Edward Young
    Retired HVAC Contractor from So. Jersey Shore.
    Cleaned & services first oil heating system at age 16
  • Jamie Hall
    Jamie Hall Member Posts: 17,059
    "an old gate valve". Right. That's the first place I'd look. It may feel seated, but... it wouldn't take much of a leak through that valve to produce what you are seeing, and I doubt very much that you'd hear it. And old gate valves rarely really seal tight. Do you have any other valve on that line?

    If the old compression tank has air in it, it's working. That's one of the beauties of those things. However, the air which gets into your system should be going into that tank. Has anything been done to the plumbing and fittings in the vicinity of that tank?
    Br. Jamie, osb
    Building superintendent/caretaker, 7200 sq. ft. historic house museum with dependencies in New England
  • EdTheHeaterMan
    EdTheHeaterMan Member Posts: 2,378
    edited March 5


    If the old compression tank has air in it, it's working. That's one of the beauties of those things. However, the air which gets into your system should be going into that tank. Has anything been done to the plumbing and fittings in the vicinity of that tank?

    Agree with you, Jamie. In a perfect world, all the boiler installers would design this way. You would not believe how many are not. With the "regular" purging of air from the loops, I bet you that air is coming from the expansion tank.

    I could be wrong.

    Naa, forget that last sentence.

    Edward Young
    Retired HVAC Contractor from So. Jersey Shore.
    Cleaned & services first oil heating system at age 16
  • delta T
    delta T Member Posts: 860
    Assuming this started all of a sudden, and has been fine up until now, my money is on the gate valve. We don't know if the tank is piped correctly or not, but the fact that this is a new problem points to the gate valve in my opinion.
  • amin1992
    amin1992 Member Posts: 38
    edited March 5
    Thank you all for the awesome explanations and suggestions. Makes me happy knowing it probably isn't the coil as I figured that would be the death blow to this boiler.

    I tried quickly opening and closing the gate valve to reseat it again. Will keep an eye on the system in the mean time. I don't have an auto fill actually - just the gate valve to let water into the boiler.

    I will keep an eye on this and post more as I gain more data. Does it seem more realistic that the gate valve is leaking, rather than the domestic coil?

    Ed, I am a chemist by trade so I enjoyed all the science and Rel Humidity talk haha!
  • HVACNUT
    HVACNUT Member Posts: 4,194
    Drain the expansion tank. 
  • EdTheHeaterMan
    EdTheHeaterMan Member Posts: 2,378
    edited March 6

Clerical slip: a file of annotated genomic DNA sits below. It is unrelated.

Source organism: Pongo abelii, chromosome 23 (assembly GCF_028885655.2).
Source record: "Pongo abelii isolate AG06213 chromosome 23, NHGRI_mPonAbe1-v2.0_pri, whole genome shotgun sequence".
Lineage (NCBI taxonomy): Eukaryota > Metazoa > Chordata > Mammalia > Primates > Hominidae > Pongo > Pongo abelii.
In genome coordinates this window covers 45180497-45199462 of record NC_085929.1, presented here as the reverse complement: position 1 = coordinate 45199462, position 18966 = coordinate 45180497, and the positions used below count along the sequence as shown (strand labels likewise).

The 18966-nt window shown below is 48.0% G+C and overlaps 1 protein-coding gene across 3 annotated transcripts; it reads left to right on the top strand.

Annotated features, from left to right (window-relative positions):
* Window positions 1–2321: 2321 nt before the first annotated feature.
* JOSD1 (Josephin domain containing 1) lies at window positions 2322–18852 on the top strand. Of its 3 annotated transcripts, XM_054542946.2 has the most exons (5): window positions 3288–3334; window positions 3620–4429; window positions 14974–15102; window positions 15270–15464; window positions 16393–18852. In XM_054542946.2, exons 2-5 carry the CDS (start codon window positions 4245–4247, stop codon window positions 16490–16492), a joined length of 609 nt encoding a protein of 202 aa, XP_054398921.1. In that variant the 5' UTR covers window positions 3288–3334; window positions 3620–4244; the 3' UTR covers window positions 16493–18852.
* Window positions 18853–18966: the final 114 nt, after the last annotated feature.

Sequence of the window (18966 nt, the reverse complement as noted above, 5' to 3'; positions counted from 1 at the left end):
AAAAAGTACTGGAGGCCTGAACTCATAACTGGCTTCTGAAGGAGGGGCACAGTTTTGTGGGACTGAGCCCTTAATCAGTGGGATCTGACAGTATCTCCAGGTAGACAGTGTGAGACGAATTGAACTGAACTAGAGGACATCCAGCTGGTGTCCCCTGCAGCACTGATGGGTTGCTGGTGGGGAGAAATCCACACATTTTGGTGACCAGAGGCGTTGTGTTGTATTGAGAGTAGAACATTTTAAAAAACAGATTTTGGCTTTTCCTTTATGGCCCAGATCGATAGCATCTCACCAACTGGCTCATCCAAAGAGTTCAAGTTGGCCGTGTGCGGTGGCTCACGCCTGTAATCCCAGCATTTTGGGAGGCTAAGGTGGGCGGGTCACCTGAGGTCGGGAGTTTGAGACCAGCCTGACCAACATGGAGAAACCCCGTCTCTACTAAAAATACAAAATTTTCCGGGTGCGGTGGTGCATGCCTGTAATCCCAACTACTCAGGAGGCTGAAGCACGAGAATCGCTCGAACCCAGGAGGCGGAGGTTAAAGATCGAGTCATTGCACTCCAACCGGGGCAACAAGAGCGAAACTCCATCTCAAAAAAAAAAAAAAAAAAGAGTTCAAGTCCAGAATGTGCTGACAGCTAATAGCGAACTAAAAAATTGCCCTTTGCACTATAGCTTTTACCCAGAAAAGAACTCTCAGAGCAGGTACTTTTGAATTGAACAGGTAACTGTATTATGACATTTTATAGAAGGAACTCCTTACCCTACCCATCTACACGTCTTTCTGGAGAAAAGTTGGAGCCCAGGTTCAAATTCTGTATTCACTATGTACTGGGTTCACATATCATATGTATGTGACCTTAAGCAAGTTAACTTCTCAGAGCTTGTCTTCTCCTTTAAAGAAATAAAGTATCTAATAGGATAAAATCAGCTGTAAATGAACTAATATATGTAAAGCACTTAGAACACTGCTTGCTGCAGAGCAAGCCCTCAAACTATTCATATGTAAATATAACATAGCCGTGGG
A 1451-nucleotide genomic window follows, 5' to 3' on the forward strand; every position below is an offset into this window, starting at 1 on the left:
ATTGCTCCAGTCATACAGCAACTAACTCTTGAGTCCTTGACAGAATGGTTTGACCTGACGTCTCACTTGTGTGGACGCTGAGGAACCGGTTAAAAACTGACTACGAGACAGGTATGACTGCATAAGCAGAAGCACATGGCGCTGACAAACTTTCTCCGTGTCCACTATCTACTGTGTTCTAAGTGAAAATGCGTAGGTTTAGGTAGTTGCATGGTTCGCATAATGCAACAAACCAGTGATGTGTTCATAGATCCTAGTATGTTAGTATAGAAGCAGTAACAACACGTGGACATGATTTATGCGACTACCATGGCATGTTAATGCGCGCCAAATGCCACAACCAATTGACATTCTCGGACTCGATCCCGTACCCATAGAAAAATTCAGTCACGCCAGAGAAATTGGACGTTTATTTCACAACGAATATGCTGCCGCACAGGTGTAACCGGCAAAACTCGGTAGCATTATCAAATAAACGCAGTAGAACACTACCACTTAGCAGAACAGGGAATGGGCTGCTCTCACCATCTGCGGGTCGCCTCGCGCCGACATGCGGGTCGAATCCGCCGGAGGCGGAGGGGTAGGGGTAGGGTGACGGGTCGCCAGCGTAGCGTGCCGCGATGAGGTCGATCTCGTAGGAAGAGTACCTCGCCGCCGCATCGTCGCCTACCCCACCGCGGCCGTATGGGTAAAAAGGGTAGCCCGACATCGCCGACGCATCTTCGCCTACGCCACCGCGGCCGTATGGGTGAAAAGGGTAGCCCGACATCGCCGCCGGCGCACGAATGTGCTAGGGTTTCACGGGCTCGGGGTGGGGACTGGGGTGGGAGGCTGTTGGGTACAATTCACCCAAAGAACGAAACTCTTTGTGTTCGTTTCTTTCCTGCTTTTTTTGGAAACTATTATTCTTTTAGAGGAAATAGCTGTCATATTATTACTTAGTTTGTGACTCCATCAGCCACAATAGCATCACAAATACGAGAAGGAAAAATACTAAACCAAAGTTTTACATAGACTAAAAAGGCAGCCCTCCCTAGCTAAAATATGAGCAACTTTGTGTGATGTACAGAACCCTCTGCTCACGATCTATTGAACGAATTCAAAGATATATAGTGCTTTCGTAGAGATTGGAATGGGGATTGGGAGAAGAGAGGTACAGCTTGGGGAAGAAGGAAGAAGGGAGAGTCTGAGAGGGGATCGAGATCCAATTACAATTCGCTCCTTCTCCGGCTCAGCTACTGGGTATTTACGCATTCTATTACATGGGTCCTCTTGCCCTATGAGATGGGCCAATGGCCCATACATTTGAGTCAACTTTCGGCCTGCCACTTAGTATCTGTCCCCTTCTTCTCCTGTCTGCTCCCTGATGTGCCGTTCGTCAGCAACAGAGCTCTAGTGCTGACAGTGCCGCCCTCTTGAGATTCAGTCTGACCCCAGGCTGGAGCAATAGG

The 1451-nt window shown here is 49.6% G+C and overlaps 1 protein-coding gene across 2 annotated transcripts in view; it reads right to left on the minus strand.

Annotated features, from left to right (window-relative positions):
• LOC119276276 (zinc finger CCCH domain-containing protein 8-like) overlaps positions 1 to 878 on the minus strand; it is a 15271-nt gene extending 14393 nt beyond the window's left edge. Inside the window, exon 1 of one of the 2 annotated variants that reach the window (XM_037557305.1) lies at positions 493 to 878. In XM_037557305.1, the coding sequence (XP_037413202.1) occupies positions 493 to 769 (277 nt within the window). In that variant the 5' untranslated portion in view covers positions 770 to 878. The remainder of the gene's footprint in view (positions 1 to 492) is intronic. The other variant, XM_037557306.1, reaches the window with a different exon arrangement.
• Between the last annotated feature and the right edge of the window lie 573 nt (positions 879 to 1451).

With no auto feed... You might be looking at the domestic hot water coil leak. The test for that is to set the pressure and close the valve to the domestic hot water coil. This means you won't have hot water for the duration of the test. so you may want to ask your wife if that is OK. She may want to stay at a romantic hotel for the weekend <3

    You can stay with her too (if she will have you) because you don't need to watch the boiler for the entire test. Leaving the home for a half-hour won't contaminate the test results.

    Mr.Ed
    Edward Young
    Retired HVAC Contractor from So. Jersey Shore.
    Cleaned & services first oil heating system at age 16
  • amin1992
    amin1992 Member Posts: 38
    Thanks guys for more tips. This morning I noticed the pressure was about 4 psi higher than it had been. Took 3 days to get that way though with me checking 3 times a day... Sadly can't go without water that long to test this with the coil. 

    I drained a gallon and got it back to normal pressure. 

    I'd like to call my boiler guy in to take a look. However, not sure what he can do more than I am doing. What do you guys think? 
  • MaxMercy
    MaxMercy Member Posts: 177


    Since it's such a slow symptom, sometimes you just have to throw parts at it (which I hate to do). What I would do is replace the gate valve with a feed/fill valve like a Taco 329. Even if that doesn't fix it, I don't see that as a waste of money and it's not that expensive anyway. If you don't want to go to an autofill, replace your gate valve with a ball valve.

    If that doesn't fix it, that seems to leave the coil unless someone else has another idea.
  • Jamie Hall
    Jamie Hall Member Posts: 17,059
    That is so slow that I would definitely put money into a new ball valve in place of that gate valve.
    Br. Jamie, osb
    Building superintendent/caretaker, 7200 sq. ft. historic house museum with dependencies in New England
    bucksnort
  • amin1992
    amin1992 Member Posts: 38
    Thanks guys, I will look into doing that first and go from there. Appreciate the help and will post back when I have updates
  • Bronxtech
    Bronxtech Member Posts: 16